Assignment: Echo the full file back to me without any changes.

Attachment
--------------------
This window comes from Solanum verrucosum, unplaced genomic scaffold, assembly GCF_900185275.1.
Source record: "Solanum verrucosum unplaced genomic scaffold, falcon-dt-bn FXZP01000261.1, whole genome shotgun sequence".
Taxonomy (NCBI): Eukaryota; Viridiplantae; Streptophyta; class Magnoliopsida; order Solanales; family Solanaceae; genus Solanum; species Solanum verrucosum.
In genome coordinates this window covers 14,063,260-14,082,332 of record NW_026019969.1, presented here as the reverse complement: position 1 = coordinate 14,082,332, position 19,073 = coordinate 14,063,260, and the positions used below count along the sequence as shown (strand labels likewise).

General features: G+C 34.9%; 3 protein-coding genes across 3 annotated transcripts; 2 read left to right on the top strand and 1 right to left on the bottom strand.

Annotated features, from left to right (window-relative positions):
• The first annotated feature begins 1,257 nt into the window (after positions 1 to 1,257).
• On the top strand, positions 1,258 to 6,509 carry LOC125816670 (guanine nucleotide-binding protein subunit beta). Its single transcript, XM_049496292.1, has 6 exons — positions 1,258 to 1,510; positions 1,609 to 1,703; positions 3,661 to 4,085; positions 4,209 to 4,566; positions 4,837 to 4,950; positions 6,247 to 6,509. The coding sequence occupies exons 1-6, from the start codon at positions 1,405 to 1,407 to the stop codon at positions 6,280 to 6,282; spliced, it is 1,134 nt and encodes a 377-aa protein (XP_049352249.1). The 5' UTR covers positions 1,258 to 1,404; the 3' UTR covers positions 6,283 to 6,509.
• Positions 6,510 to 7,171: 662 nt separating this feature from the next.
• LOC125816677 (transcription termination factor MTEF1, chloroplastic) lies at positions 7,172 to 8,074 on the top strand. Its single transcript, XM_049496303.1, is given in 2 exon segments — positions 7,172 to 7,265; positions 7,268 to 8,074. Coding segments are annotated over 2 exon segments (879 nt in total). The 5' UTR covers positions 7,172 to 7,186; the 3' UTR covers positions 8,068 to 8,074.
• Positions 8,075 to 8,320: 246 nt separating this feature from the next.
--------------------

This window comes from Solanum verrucosum, unplaced genomic scaffold, assembly GCF_900185275.1.
Source record: "Solanum verrucosum unplaced genomic scaffold, falcon-dt-bn FXZP01000261.1, whole genome shotgun sequence".
Taxonomy (NCBI): Eukaryota; Viridiplantae; Streptophyta; class Magnoliopsida; order Solanales; family Solanaceae; genus Solanum; species Solanum verrucosum.
In genome coordinates this window covers 14,063,260-14,082,332 of record NW_026019969.1, presented here as the reverse complement: position 1 = coordinate 14,082,332, position 19,073 = coordinate 14,063,260, and the positions used below count along the sequence as shown (strand labels likewise).

General features: G+C 34.9%; 3 protein-coding genes across 3 annotated transcripts; 2 read left to right on the top strand and 1 right to left on the bottom strand.

Annotated features, from left to right (window-relative positions):
• The first annotated feature begins 1,257 nt into the window (after positions 1 to 1,257).
• On the top strand, positions 1,258 to 6,509 carry LOC125816670 (guanine nucleotide-binding protein subunit beta). Its single transcript, XM_049496292.1, has 6 exons — positions 1,258 to 1,510; positions 1,609 to 1,703; positions 3,661 to 4,085; positions 4,209 to 4,566; positions 4,837 to 4,950; positions 6,247 to 6,509. The coding sequence occupies exons 1-6, from the start codon at positions 1,405 to 1,407 to the stop codon at positions 6,280 to 6,282; spliced, it is 1,134 nt and encodes a 377-aa protein (XP_049352249.1). The 5' UTR covers positions 1,258 to 1,404; the 3' UTR covers positions 6,283 to 6,509.
• Positions 6,510 to 7,171: 662 nt separating this feature from the next.
• LOC125816677 (transcription termination factor MTEF1, chloroplastic) lies at positions 7,172 to 8,074 on the top strand. Its single transcript, XM_049496303.1, is given in 2 exon segments — positions 7,172 to 7,265; positions 7,268 to 8,074. Coding segments are annotated over 2 exon segments (879 nt in total). The 5' UTR covers positions 7,172 to 7,186; the 3' UTR covers positions 8,068 to 8,074.
• Positions 8,075 to 8,320: 246 nt separating this feature from the next.